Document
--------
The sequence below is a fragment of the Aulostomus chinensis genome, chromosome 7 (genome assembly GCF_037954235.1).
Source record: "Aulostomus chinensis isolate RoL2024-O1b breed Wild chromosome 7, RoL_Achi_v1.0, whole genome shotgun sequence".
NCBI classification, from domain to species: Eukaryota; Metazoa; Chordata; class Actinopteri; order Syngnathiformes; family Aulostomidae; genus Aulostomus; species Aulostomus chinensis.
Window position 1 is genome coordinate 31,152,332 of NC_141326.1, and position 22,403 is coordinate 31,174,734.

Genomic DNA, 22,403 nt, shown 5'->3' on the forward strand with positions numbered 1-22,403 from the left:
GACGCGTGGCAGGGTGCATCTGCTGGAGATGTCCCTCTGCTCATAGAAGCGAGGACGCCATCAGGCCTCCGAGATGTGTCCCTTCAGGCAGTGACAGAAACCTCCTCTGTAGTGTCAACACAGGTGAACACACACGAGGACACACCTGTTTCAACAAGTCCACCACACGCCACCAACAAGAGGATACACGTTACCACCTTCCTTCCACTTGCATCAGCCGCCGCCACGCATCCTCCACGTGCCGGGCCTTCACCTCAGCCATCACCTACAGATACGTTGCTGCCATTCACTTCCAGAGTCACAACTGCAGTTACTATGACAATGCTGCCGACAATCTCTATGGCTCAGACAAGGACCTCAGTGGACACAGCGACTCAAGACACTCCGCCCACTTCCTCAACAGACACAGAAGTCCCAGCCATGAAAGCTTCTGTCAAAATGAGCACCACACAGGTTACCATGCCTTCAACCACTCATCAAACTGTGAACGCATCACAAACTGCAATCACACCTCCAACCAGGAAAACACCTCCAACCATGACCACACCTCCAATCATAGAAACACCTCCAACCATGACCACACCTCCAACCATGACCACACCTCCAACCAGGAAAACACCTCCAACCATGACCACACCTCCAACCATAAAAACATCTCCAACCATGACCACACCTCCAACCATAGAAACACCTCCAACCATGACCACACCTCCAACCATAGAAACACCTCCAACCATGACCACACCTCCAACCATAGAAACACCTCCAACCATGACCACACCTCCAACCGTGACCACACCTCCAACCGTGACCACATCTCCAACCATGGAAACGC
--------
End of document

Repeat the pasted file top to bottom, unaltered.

The sequence below is a fragment of the Aulostomus chinensis genome, chromosome 7 (genome assembly GCF_037954235.1).
Source record: "Aulostomus chinensis isolate RoL2024-O1b breed Wild chromosome 7, RoL_Achi_v1.0, whole genome shotgun sequence".
NCBI classification, from domain to species: Eukaryota; Metazoa; Chordata; class Actinopteri; order Syngnathiformes; family Aulostomidae; genus Aulostomus; species Aulostomus chinensis.
Window position 1 is genome coordinate 31,152,332 of NC_141326.1, and position 22,403 is coordinate 31,174,734.

Genomic DNA, 22,403 nt, shown 5'->3' on the forward strand with positions numbered 1-22,403 from the left:
GACGCGTGGCAGGGTGCATCTGCTGGAGATGTCCCTCTGCTCATAGAAGCGAGGACGCCATCAGGCCTCCGAGATGTGTCCCTTCAGGCAGTGACAGAAACCTCCTCTGTAGTGTCAACACAGGTGAACACACACGAGGACACACCTGTTTCAACAAGTCCACCACACGCCACCAACAAGAGGATACACGTTACCACCTTCCTTCCACTTGCATCAGCCGCCGCCACGCATCCTCCACGTGCCGGGCCTTCACCTCAGCCATCACCTACAGATACGTTGCTGCCATTCACTTCCAGAGTCACAACTGCAGTTACTATGACAATGCTGCCGACAATCTCTATGGCTCAGACAAGGACCTCAGTGGACACAGCGACTCAAGACACTCCGCCCACTTCCTCAACAGACACAGAAGTCCCAGCCATGAAAGCTTCTGTCAAAATGAGCACCACACAGGTTACCATGCCTTCAACCACTCATCAAACTGTGAACGCATCACAAACTGCAATCACACCTCCAACCAGGAAAACACCTCCAACCATGACCACACCTCCAATCATAGAAACACCTCCAACCATGACCACACCTCCAACCATGACCACACCTCCAACCAGGAAAACACCTCCAACCATGACCACACCTCCAACCATAAAAACATCTCCAACCATGACCACACCTCCAACCATAGAAACACCTCCAACCATGACCACACCTCCAACCATAGAAACACCTCCAACCATGACCACACCTCCAACCATAGAAACACCTCCAACCATGACCACACCTCCAACCGTGACCACACCTCCAACCGTGACCACATCTCCAACCATGGAAACGC